Anwar Ibrahim’s visit to Adelaide last weekend was an expert exercise in campaign politics, and showed that Malaysians in Australia want political debate as much as they want education. Academic Dr Amrita Malhi was there.
Since Malaysia’s contested election result in May, much has been written on the machine-like character of the ruling National Front coalition.
Yet last weekend, a different Malaysian machine rolled through town — that of opposition leader Anwar Ibrahim, who spoke at the Adelaide Festival of Ideas.
Anwar’s coalition is the People’s Alliance and his visit revealed that the Malaysian scene has changed, both thoroughly and permanently.
This change was amply demonstrated by Anwar’s relationship with Malaysians living here and his expert use of three forums closed to him at home. These were the media, the campus, and the mosque.
Anwar spoke to an audience of around 1000 at the main festival event, with many more turned away at the door. Perhaps half the diverse crowd were Malaysian students and graduates. Around 50 students protested outside, defying a Malaysian government email directing its scholarship holders not to attend.
The email was quickly spun into a public relations coup for Anwar, of the kind money could never buy. Its circulation drove up audiences at his events, and handed him a platform for critiquing the National Front. It also gave him a chance to hint that the Australian government has failed to sufficiently hedge its bets away from the Malaysian government and towards the People’s Alliance.
Indeed, it was Anwar’s repeated contention that the People’s Alliance actually won the election, as it won 52% of the popular vote. This result, however, did not translate into sufficient seats to form a federal government, informing Anwar’s assertion that the election was stolen.
Anwar’s other activities held up for display just how many Australian interests cluster around Malaysia and Malaysians living here. Anwar’s machine ensured it devoted attention to all.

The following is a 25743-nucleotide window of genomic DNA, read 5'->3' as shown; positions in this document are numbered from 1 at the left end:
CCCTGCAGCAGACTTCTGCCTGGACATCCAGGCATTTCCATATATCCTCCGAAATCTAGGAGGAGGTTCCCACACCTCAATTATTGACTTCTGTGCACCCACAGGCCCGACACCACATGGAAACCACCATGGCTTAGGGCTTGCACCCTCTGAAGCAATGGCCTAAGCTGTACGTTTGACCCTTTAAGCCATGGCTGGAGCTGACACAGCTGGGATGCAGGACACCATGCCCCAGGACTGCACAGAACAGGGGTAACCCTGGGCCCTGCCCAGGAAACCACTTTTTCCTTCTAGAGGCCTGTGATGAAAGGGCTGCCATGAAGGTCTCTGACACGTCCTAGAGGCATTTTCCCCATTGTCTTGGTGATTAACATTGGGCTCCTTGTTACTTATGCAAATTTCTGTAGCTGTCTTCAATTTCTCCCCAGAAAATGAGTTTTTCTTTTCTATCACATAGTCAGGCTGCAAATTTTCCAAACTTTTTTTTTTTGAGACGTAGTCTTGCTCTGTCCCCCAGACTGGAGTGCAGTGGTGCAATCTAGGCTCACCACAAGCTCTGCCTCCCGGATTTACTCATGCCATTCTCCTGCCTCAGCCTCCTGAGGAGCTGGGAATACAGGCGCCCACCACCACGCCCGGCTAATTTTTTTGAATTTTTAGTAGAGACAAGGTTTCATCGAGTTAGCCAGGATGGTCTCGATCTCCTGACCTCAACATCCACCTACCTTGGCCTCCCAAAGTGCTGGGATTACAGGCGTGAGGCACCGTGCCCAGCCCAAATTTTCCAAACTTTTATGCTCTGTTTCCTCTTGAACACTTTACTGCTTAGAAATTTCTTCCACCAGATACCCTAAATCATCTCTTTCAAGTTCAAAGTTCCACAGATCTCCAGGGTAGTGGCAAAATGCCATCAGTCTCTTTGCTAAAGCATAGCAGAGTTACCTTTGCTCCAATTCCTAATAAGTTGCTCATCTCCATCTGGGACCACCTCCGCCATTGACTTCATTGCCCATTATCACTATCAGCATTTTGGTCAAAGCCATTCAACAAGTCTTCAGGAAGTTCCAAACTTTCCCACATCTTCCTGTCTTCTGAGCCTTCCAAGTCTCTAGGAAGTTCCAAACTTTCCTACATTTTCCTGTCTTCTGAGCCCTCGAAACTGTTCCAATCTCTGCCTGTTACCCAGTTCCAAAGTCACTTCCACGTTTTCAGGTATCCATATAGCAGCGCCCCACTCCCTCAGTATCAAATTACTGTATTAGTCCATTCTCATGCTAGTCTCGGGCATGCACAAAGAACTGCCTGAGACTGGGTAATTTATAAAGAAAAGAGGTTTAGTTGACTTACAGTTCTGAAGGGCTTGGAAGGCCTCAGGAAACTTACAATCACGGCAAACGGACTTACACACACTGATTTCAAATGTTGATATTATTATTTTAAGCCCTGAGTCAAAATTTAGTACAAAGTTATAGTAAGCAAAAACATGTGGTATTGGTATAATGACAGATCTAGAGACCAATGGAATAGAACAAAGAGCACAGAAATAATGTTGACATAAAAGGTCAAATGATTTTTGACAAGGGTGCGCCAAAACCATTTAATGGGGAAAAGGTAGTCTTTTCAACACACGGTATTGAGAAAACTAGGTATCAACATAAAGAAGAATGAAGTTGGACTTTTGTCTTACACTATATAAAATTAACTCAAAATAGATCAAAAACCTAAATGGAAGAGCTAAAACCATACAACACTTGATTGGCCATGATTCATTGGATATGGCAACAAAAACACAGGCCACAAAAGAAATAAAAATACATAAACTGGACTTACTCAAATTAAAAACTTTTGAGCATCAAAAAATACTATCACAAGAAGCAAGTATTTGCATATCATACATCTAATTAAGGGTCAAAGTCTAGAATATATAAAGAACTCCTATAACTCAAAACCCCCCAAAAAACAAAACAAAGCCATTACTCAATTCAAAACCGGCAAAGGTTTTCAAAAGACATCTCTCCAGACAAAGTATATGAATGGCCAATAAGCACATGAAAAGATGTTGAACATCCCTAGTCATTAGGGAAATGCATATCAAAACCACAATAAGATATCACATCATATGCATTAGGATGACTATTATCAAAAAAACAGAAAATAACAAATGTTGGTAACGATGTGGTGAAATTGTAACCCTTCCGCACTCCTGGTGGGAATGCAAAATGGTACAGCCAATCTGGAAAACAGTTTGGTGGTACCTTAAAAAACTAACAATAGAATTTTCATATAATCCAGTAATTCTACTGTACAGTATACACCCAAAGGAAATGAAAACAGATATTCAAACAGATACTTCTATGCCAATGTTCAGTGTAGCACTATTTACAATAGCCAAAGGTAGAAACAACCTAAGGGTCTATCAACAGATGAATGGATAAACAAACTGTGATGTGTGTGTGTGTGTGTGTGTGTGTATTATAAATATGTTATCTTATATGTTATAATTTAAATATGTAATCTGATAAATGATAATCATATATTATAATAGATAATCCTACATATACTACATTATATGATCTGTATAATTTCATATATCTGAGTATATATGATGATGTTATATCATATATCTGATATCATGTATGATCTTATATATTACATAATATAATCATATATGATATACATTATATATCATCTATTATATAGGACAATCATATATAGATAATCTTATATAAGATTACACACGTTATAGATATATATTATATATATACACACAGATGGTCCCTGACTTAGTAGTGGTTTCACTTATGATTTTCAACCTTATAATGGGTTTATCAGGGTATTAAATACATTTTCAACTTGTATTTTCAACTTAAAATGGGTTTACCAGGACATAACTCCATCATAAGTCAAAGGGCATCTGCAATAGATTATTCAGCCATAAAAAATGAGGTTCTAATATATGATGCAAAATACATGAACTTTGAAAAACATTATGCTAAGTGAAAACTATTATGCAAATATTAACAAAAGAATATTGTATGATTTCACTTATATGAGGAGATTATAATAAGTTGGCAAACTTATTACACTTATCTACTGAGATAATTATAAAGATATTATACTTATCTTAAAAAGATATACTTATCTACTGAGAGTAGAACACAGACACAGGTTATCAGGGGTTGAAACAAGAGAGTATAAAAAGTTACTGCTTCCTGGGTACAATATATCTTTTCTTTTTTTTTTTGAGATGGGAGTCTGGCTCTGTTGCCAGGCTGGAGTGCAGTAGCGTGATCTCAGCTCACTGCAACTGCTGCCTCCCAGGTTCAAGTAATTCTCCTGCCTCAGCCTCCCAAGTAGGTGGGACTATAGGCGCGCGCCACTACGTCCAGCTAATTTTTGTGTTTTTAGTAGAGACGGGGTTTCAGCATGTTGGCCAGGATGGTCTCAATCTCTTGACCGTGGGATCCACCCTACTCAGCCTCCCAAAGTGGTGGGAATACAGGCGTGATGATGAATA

“Anwar’s various talks were examples of how the crafting of political messages has become an increasingly professional enterprise in Malaysia.”
The most obvious of these interests is that of Australian universities, their twinning-program supply chains, and their symbiotic businesses and organisations. These include providers of student accommodation, food services, and clubs and societies.
Malaysia is the third largest source of international students in SA. In an export industry valued at over $14 billion nationally in 2012 (ABS), Malaysian students are important. So are the Malaysian graduates who stay here after completing their courses.
Two side events that Anwar aimed at this constituency hosted crowds of 200-300 people. Polite, urbane and smart, these Malaysians in Australia are helping lead Malaysia’s political transformation.
Their questions and comments revealed their acute interest in ending the politics of racial and religious division, if and when they return. Even pro-government students talked about a paradigm shift: from a focus on racial and religious boundary-marking, to cooperating to deliver results (within systems of effective checks and balances).
Anwar also took his message to the Islamic Society of South Australia’s Abu Bakr Assiddiq Mosque where he spoke to at least 750 worshippers.
Everywhere he went, he advanced his overarching campaign message: that racial and religious reconciliation can help end intolerance, corruption, and low standards of governance. Having honed a versatile political stance against Malay Muslim chauvinism at home and Islamophobia in the West, Anwar was sure to support it with both Western political theory and Koranic exegesis.
Anwar’s various talks were examples of how the crafting of political messages has become an increasingly professional enterprise in Malaysia. This is an outcome of genuine electoral competition since 2008. Malaysian election results can no longer be predicted well in advance.
Doubtless for this reason, Australian politicians, too, clustered around Anwar’s visit. Senator Nick Xenophon hosted a joint press conference with Anwar the moment he landed at Adelaide airport, and later promised to defend Malaysian students’ right to free assembly in Australia. South Australian Premier Jay Weatherill also met with Anwar, and with Elizabeth Wong, the Selangor State Assembly and Executive Council Member for Tourism. The People’s Alliance currently holds Selangor, along with the Penang and Kelantan state governments.
Malaysian political realities aside, at least 2000 Adelaide residents attended one or more Anwar events last weekend. The attention South Australian politicians paid to Anwar made sense.
It may now be clearer to anyone with an interest in the Malaysian-Australian community that its appetite for political debate is every bit as keen as its need for education, accommodation, and food.
The biggest winner from the weekend was clearly Anwar Ibrahim, but everyone won who travelled in his wake.
* Dr Amrita Malhi is a research fellow in the Hawke Research Institute at the University of South Australia. She is currently working on a monograph on the Caliphate, Islam and colonial Malaya